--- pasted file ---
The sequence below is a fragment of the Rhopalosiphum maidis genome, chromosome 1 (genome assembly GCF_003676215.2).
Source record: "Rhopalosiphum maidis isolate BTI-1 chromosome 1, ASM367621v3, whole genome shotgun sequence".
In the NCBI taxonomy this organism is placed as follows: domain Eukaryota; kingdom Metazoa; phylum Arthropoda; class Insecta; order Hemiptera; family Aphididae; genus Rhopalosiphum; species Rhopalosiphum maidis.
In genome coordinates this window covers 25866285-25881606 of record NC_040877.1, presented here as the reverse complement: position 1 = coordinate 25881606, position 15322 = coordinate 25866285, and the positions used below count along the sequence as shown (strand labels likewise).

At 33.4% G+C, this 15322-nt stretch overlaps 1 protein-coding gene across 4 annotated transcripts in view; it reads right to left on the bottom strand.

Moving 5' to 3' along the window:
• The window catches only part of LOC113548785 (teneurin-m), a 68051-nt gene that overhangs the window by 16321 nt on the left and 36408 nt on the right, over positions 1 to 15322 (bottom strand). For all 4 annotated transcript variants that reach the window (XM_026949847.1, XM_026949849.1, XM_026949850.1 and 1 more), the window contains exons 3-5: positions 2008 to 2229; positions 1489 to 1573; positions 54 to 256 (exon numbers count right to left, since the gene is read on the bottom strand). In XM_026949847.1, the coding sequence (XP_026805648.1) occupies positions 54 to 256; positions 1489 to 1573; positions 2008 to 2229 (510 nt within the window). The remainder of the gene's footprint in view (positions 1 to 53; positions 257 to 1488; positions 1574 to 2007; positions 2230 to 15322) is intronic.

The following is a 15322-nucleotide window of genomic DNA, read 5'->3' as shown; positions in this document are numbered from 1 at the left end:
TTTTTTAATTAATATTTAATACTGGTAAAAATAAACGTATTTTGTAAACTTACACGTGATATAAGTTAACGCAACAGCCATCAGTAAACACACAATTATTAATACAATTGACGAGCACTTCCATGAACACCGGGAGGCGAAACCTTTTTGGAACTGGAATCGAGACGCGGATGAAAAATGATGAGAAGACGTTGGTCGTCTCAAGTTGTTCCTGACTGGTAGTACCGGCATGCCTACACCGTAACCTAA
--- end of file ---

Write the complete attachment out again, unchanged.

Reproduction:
The sequence below is a fragment of the Rhopalosiphum maidis genome, chromosome 1 (genome assembly GCF_003676215.2).
Source record: "Rhopalosiphum maidis isolate BTI-1 chromosome 1, ASM367621v3, whole genome shotgun sequence".
In the NCBI taxonomy this organism is placed as follows: domain Eukaryota; kingdom Metazoa; phylum Arthropoda; class Insecta; order Hemiptera; family Aphididae; genus Rhopalosiphum; species Rhopalosiphum maidis.
In genome coordinates this window covers 25866285-25881606 of record NC_040877.1, presented here as the reverse complement: position 1 = coordinate 25881606, position 15322 = coordinate 25866285, and the positions used below count along the sequence as shown (strand labels likewise).

At 33.4% G+C, this 15322-nt stretch overlaps 1 protein-coding gene across 4 annotated transcripts in view; it reads right to left on the bottom strand.

Moving 5' to 3' along the window:
• The window catches only part of LOC113548785 (teneurin-m), a 68051-nt gene that overhangs the window by 16321 nt on the left and 36408 nt on the right, over positions 1 to 15322 (bottom strand). For all 4 annotated transcript variants that reach the window (XM_026949847.1, XM_026949849.1, XM_026949850.1 and 1 more), the window contains exons 3-5: positions 2008 to 2229; positions 1489 to 1573; positions 54 to 256 (exon numbers count right to left, since the gene is read on the bottom strand). In XM_026949847.1, the coding sequence (XP_026805648.1) occupies positions 54 to 256; positions 1489 to 1573; positions 2008 to 2229 (510 nt within the window). The remainder of the gene's footprint in view (positions 1 to 53; positions 257 to 1488; positions 1574 to 2007; positions 2230 to 15322) is intronic.

The following is a 15322-nucleotide window of genomic DNA, read 5'->3' as shown; positions in this document are numbered from 1 at the left end:
TTTTTTAATTAATATTTAATACTGGTAAAAATAAACGTATTTTGTAAACTTACACGTGATATAAGTTAACGCAACAGCCATCAGTAAACACACAATTATTAATACAATTGACGAGCACTTCCATGAACACCGGGAGGCGAAACCTTTTTGGAACTGGAATCGAGACGCGGATGAAAAATGATGAGAAGACGTTGGTCGTCTCAAGTTGTTCCTGACTGGTAGTACCGGCATGCCTACACCGTAACCTAA